The most notable sections of the book for me were when the author, instead of questioning herself, interacted with elders from various First Nations and engaged in dialogue with them. On page 50, Archibald gleaned a lesson in reciprocity from elder Vincent Stogan aka Tsimilano, one which she calls “hands backward, hands forward” teaching. This lovely passage encapsulates what she means.
My dear ones,
Form a circle and join hands in prayer. In joining hands, hold your left palm upward to reach bask to grasp the teachings of the ancestors. Put these teachings into your everyday life and pass them on. Hold your right palm downward to pass these teachings onto the younger generation. In this way, the teaching and knowledge of the ancestors continue, and the circle of human understanding and caring grows stronger. (Archibald 50)
Here, Archibald encourages symbiosis, in which the student is also the teacher. Every word heard from the ancestors will be passed on; at least someone in the circle will relate their experiences, even if just to one another, continuing the cycle of learning. Tsimilano’s performative act of embodiment makes the student a vessel for information, a conduit between past and future. This inspired Archibold to pay more attention, and to tell stories in short spurts of comfort rather than in their completion, which is discussed in later sections of the book. Overall, Archibold relays to the reader a sense of giving and receiving, and that storywork is as much about speaking as it is about listening.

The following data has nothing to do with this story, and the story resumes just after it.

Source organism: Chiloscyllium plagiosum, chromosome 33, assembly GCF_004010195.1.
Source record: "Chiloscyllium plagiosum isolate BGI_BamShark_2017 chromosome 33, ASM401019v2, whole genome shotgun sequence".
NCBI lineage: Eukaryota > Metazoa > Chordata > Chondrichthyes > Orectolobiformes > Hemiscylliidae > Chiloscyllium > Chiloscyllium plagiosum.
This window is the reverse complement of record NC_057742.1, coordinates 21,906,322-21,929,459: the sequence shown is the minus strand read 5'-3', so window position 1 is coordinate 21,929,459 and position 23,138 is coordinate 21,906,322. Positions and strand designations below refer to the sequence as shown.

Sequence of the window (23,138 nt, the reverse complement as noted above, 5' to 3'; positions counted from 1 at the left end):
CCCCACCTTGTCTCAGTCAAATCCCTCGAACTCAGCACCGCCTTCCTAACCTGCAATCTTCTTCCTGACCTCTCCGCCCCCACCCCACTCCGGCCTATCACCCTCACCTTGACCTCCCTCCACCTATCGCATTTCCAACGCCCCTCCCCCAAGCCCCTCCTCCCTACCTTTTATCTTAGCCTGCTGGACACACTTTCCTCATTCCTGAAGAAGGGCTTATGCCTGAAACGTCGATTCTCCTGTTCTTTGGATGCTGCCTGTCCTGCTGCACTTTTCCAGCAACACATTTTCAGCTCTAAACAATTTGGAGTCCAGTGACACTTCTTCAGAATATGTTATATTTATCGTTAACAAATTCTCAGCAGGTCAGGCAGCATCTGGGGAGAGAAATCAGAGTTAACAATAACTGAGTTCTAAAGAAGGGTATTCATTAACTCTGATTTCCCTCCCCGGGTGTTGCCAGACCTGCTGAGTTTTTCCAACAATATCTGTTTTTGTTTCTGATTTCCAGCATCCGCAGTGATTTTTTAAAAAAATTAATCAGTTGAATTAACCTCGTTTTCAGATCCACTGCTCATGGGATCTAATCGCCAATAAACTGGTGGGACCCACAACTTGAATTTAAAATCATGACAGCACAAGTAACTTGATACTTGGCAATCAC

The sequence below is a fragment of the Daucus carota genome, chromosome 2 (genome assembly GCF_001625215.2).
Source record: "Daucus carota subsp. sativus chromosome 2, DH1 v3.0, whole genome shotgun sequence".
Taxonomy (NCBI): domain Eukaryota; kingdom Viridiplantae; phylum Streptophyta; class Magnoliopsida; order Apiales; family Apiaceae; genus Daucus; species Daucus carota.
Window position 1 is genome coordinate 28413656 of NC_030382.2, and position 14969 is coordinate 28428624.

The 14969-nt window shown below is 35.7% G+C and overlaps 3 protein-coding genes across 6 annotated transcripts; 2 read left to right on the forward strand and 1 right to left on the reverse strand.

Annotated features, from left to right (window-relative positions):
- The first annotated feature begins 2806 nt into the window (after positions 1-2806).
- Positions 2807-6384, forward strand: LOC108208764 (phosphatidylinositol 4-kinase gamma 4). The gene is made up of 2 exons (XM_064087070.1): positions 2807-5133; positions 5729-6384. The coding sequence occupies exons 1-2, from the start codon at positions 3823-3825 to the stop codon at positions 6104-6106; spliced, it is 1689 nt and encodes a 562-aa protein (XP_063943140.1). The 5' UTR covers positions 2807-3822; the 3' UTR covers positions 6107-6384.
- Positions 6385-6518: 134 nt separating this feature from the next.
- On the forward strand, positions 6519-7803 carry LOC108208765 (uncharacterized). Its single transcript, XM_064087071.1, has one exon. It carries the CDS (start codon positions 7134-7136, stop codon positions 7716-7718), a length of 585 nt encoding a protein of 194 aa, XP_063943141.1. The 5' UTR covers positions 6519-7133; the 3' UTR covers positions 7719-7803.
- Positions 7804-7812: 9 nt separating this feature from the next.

In the spirit of collaboration and listening, don’t just take my word for it. Here’s what Jo-ann Archibald has to say:
Oh, and apropos, not only was this the first day in the recent past where my blog views have gone up rather than down, it’s also the first day for visitors from Norway (velkommen!), Serbia (добродошли!), and Bosnia & Herzegovina (dobrodosli!) as well as visitors from 30 countries. Keep on coming, write a comment or give me follow?
Archibald, Jo-ann (Q’um Q’um Xiiem). Indigenous Storywork: Educating the Heart, Mind, Body, and Spirit. Vancouver: UBCP, 2008.